The following is an editorial published by the Buffalo News on September 17, 2011.
Officials should reopen murder case or risk executing an innocent man
We don’t know if Troy Davis killed a police officer in Savannah, Ga. He was convicted of the crime, though, and has served two decades on Georgia’s death row. He is scheduled to be executed next week.
There’s just one problem, and it’s a huge one. Davis was convicted on the basis of eyewitness identification, which is notoriously unreliable. According to the Innocence Project, which challenges questionable convictions, seven of the nine eyewitnesses who testified at Davis’ trial have since recanted and new evidence points to another person as the real perpetrator. Yet Georgia is apparently ready to plunge ahead with the execution.
Western New Yorkers are familiar with wrongful conviction. Two defendants in high-profile cases were exonerated after having spent years in prison for crimes they did not commit. Anthony Capozzi served 21 years in prison for his wrongful conviction as the Delaware Park rapist, and Lynn DeJac spent nearly 14 years behind bars after being wrongfully convicted of murdering her daughter.
In fact, the Innocence Project counts 273 men and women it has helped to exonerate. These people have been cleared of responsibility not based on some legal technicality, but because they were actually innocent. Wrongful convictions occur for many reasons, but generally they can be traced to flawed investigative and courtroom procedures. Leading them are the problems associated with eyewitness identification.
The victims of the Delaware Park rapist identified Capozzi as their attacker. They didn’t do it on purpose; they thought he was the one. It was a mistake for which Capozzi paid dearly. So did the future victims of the real rapist, Altemio Sanchez, a sociopath who soon morphed into a serial killer.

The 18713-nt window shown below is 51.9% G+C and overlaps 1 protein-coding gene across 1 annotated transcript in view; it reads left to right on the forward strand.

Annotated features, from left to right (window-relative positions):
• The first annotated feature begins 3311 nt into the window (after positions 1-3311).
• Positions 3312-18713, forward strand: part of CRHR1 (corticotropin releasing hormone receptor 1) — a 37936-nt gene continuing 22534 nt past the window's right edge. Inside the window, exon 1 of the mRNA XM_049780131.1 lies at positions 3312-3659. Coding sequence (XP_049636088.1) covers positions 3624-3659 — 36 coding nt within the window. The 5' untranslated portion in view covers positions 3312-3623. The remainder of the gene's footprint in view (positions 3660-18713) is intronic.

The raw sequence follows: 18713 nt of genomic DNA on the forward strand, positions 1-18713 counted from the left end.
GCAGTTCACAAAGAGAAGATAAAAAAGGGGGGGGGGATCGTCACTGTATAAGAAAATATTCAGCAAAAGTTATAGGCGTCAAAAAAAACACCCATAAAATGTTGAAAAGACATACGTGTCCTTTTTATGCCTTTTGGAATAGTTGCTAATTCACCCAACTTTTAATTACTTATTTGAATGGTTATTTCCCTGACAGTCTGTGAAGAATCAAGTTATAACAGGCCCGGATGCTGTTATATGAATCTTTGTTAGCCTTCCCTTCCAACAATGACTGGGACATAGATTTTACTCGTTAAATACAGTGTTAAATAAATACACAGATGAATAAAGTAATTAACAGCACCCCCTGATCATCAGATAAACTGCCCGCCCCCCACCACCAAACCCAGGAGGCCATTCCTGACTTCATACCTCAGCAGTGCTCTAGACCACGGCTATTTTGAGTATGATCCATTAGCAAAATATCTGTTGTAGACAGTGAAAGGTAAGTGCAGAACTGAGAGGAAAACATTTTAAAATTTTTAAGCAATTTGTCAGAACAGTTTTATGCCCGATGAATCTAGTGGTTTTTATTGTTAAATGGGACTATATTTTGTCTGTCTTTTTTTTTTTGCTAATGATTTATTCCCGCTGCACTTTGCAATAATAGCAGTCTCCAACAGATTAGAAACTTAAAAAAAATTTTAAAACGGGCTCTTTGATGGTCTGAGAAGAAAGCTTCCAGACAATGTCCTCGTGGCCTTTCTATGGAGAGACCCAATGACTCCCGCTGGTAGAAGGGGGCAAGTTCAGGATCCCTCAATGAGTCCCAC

But what if Capozzi had been executed?What if DeJac had been executed?How do you take that back? The state of Texas has already been shown to have put an innocent man to death. Texas doesn’t seem to care much one way or the other, and it’s not alone. Why would Georgia want to add to that list?
The Innocence Project has a reputation for thorough investigation, and it has raised significant questions about Davis’ conviction. It’s true that the case has dragged on for more than 20 years and that Davis has had previous opportunities to contest his conviction. But this is about life and death and a state’s reputation for its commitment to justice.
As we said, we don’t know if Davis killed police officer Mark MacPhail, who was only 27 when he was shot twice as he tried to help a homeless man under attack over some beer. This isn’t about protecting a cop killer, though we do oppose the death penalty. It’s about acknowledging the facts of wrongful conviction and ensuring that the right guy is being strapped to the gurney before taking steps that cannot be reversed. In this case, there appears to be enough doubt for the state of Georgia to step back.